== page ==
Emissions from Guyana 30% lower than rest of upstream operations – Routledge

The content originally appeared on: INews Guyana
ExxonMobil Guyana President Alistair Routledge

Esso Exploration and Production Guyana Limited (EEPGL) President Alistair Routledge has disclosed that the emissions from oil giant ExxonMobil’s local operations are 30 per cent lower than the rest of its upstream operations.

Routledge made this disclosure during an appearance on the BBC show HardTalk when he was interviewed by host Stephen Sackur. Routledge was quizzed about the volume of carbon emissions that was likely to be released throughout oil extraction in Guyana and the concerns of some environmentalists.

However, the oil executive maintained that Exxon approaches oil exploration with lowered emissions in mind and that the emissions were actually quite low compared to its other upstream operations in other countries. Further, he alluded to the current global demand for reliable energy and made it clear that suddenly halting production was not an option.

“What we see is a world that still needs a dependable, secure energy supply. And in our minds, this is a (responsibility). We can’t fail in our duty to deliver modern society’s needs. We need to deliver that, but we can do it while reducing emissions. The emissions from our operations here will be 30 per cent lower intensity than from the rest of our upstream operations.

“With the projects and the developments we’re doing here, investing in the latest technology, lowered emission intensity developments, we’re reducing the overall emissions footprint of operations today. And as a corporation, we’re committed to the pathway to net zero by 2050. It’s a pathway. You don’t get there overnight. We can’t meet the needs of society today if we just turn the lights off,” Routledge further said.

Since 2021, Guyana has received billions of dollars in flaring fines from Exxon following changes to its permit. That year, Guyana’s Environmental Protection Agency (EPA) had modified the Environmental Permit for the Liza-1 Development Project to include, among other things, a fee of US$30 per tonne of flared excess carbon emissions.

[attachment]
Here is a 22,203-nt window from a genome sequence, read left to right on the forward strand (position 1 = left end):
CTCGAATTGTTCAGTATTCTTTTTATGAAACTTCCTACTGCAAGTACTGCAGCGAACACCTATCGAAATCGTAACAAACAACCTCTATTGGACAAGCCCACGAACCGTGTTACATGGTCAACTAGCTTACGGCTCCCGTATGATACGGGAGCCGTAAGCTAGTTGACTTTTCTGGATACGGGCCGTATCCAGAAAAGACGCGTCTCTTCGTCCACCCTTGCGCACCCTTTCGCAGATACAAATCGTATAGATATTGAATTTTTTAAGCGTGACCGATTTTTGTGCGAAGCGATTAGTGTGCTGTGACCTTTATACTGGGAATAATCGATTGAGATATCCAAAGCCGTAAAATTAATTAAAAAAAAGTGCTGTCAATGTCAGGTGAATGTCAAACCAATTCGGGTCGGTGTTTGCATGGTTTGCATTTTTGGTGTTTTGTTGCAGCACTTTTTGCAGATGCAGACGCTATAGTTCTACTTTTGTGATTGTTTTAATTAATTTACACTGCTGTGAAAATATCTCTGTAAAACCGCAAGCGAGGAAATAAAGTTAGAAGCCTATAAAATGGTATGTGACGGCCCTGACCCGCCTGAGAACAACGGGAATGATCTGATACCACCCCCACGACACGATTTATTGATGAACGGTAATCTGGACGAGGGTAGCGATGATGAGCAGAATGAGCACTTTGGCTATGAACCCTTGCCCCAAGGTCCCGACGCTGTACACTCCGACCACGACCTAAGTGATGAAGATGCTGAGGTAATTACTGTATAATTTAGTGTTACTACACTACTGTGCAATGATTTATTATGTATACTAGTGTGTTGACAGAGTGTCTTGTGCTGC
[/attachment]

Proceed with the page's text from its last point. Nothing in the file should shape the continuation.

This fee was subsequently increased to US$45 per tonne. Background flaring is within the legally-allowed limit, which is less than one million standard cubic feet of gas per day. Outside of these measures, however, Guyana has taken concrete steps to ensure that its vast forest cover can be applied to the climate change fight.

Back in December 2022, the Guyana Government signed a historic multi-year agreement for the sale of certified carbon credits to US energy major Hess Corporation to the tune of US$750 million – 15 per cent of which is going directly towards the development of hinterland communities.

This deal came after Guyana was the first country to receive certification of its carbon credits by the Architecture for REDD+ Transactions (ART) on December 1, 2022.The 33.7 million credits sold to Hess Corp is just 30 per cent of the carbon sink contained in Guyana’s vast forest. The country’s more than 18 million hectares of forests are estimated to store approximately 20 billion tonnes of carbon dioxide equivalent.Guyana’s is also one of the few credits in the forestry sector that can now be sold in the Carbon Offsetting and Reduction Scheme for International Aviation (CORSIA) market, which is the compliance market for abating airline emissions.

A carbon credit is a tradable permit or certificate that allows the holder of the credit the right to emit a stated tonnage of carbon dioxide or an equivalent of another greenhouse gas. Countries and companies that exceed their permitted limits can purchase carbon credits from nations that have low emissions such as Guyana.There are two categories of carbon offset markets in which carbon credits are traded: the voluntary carbon market and the compliance carbon market.

In the voluntary carbon offset market, organisations or countries, in Guyana’s case, create carbon credits by lowering their greenhouse gas emissions and selling them to other organisations or countries that have high emission levels.

With the compliance market, however, there are certain caps on emission levels set by Governments and other regulators as a means of achieving carbon reduction targets. This market is also known as the cap-and-trade and similarly, allows organisations that emit less to sell to high emitters, but this is driven by a legal mandate.